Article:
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date: 26 May 2019

Abstract and Keywords

Australian comics underwent a radical transformation in the 1970s and 1980s. As the country’s remaining commercial comics publishers ceased operation, a new generation began producing idiosyncratic and sometimes controversial works that pushed the medium’s aesthetic boundaries. These artists embraced the DIY publishing ethos of the international small-press movement, largely driven by economic necessity and underscoring the tenuous commercial foundations of this second phase in Australian comics history. They experimented with graphic narratives and challenged the perception that comics was a juvenile medium. This chapter traces the evolution of Australian comics during this vibrant, tumultuous period. It will be argued that their “radical” aspect had more to do with their capacity to demonstrate the medium’s creative potential than any broadly shared commitment to radical politics or progressive social movements. With only minimal exposure, Australia’s “second-phase” comics represented a bold and exciting period and were the forerunners of contemporary Australian graphic novels.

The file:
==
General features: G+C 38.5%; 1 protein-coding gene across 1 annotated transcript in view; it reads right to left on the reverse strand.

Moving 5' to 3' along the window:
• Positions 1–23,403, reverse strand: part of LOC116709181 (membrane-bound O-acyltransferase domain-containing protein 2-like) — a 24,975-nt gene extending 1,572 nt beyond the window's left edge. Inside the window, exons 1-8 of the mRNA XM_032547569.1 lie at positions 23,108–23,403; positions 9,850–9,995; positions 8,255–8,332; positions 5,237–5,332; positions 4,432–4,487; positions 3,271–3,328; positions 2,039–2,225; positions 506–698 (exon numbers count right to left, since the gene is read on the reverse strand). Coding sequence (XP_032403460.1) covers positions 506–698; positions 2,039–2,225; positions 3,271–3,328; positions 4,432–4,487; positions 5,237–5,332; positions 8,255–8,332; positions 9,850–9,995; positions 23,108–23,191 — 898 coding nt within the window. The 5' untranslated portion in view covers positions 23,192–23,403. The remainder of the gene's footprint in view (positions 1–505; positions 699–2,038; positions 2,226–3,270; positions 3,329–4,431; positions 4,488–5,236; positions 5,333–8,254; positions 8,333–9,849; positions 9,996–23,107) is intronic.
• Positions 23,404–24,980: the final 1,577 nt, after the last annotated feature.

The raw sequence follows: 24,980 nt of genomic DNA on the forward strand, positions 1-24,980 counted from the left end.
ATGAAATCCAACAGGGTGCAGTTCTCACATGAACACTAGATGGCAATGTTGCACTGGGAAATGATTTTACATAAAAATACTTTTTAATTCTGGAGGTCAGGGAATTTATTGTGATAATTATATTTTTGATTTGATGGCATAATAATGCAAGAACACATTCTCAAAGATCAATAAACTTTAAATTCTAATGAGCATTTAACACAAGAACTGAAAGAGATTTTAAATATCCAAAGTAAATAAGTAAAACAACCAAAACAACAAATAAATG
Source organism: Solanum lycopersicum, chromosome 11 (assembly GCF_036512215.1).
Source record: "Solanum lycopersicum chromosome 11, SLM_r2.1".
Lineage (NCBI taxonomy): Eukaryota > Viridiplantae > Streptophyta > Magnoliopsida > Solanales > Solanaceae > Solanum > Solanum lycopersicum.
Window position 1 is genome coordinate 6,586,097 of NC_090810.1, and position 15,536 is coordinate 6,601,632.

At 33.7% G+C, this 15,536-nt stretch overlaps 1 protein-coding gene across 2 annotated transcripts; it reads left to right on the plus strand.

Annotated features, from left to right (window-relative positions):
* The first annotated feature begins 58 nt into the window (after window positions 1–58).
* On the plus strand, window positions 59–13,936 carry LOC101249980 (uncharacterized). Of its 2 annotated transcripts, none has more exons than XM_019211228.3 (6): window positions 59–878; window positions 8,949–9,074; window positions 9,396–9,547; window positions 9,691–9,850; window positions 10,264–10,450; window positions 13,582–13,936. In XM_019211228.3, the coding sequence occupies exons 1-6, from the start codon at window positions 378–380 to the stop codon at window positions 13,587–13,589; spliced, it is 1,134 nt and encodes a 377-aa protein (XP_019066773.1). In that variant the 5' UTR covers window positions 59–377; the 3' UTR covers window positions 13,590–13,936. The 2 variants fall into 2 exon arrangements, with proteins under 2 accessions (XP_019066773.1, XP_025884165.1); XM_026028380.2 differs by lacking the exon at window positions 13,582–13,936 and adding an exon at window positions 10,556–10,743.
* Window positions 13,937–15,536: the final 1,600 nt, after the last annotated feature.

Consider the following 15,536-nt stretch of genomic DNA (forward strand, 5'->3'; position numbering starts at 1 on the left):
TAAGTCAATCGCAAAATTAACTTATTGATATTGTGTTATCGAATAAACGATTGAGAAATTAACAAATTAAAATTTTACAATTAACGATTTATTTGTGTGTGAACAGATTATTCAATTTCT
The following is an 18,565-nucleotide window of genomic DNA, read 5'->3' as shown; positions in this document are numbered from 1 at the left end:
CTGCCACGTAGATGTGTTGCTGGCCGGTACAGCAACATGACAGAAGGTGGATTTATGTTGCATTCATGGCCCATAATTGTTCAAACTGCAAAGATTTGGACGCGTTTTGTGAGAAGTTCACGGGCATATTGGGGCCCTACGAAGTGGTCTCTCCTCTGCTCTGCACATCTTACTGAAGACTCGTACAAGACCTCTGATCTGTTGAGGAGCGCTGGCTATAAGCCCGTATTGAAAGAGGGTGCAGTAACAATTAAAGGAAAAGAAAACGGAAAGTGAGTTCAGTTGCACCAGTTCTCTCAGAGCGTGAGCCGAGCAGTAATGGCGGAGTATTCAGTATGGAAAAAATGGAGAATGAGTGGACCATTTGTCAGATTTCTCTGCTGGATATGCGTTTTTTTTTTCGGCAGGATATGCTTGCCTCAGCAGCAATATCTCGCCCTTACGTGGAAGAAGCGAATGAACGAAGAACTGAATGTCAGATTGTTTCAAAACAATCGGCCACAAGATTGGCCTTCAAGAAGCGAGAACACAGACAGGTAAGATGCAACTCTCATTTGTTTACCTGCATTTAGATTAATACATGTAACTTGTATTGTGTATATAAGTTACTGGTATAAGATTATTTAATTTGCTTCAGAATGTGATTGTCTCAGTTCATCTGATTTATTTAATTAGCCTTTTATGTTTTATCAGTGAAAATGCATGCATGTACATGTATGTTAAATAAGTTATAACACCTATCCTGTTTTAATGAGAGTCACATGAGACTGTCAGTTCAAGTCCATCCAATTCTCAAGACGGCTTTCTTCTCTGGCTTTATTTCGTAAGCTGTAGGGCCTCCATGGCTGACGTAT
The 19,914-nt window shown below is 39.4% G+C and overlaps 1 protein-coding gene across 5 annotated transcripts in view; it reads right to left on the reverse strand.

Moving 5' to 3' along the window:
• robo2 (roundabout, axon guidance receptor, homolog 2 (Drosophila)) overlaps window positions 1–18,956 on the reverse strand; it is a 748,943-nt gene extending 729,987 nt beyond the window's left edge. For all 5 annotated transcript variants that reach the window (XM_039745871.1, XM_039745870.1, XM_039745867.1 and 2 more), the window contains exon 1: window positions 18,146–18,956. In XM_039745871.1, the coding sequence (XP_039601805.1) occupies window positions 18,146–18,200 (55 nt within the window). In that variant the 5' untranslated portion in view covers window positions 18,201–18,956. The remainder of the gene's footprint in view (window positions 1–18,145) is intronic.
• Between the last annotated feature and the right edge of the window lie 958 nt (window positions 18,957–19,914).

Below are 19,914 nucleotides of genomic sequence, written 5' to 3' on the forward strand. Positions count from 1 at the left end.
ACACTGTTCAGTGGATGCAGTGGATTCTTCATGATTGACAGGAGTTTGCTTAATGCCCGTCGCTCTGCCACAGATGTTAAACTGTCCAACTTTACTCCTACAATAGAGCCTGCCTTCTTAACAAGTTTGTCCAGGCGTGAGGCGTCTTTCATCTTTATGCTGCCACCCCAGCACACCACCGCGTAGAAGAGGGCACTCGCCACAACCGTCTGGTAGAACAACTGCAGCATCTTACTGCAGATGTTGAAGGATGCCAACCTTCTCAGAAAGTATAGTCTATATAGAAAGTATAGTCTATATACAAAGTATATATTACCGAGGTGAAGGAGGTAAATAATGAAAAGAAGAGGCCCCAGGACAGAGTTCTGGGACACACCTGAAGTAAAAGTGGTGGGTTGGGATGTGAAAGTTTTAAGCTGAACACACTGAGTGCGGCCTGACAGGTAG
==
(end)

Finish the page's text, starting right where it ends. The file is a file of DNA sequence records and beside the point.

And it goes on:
Keywords: Australia, censorship, comics, comics fandom, comics studies, fanzines, graphic novels, small press, underground comix

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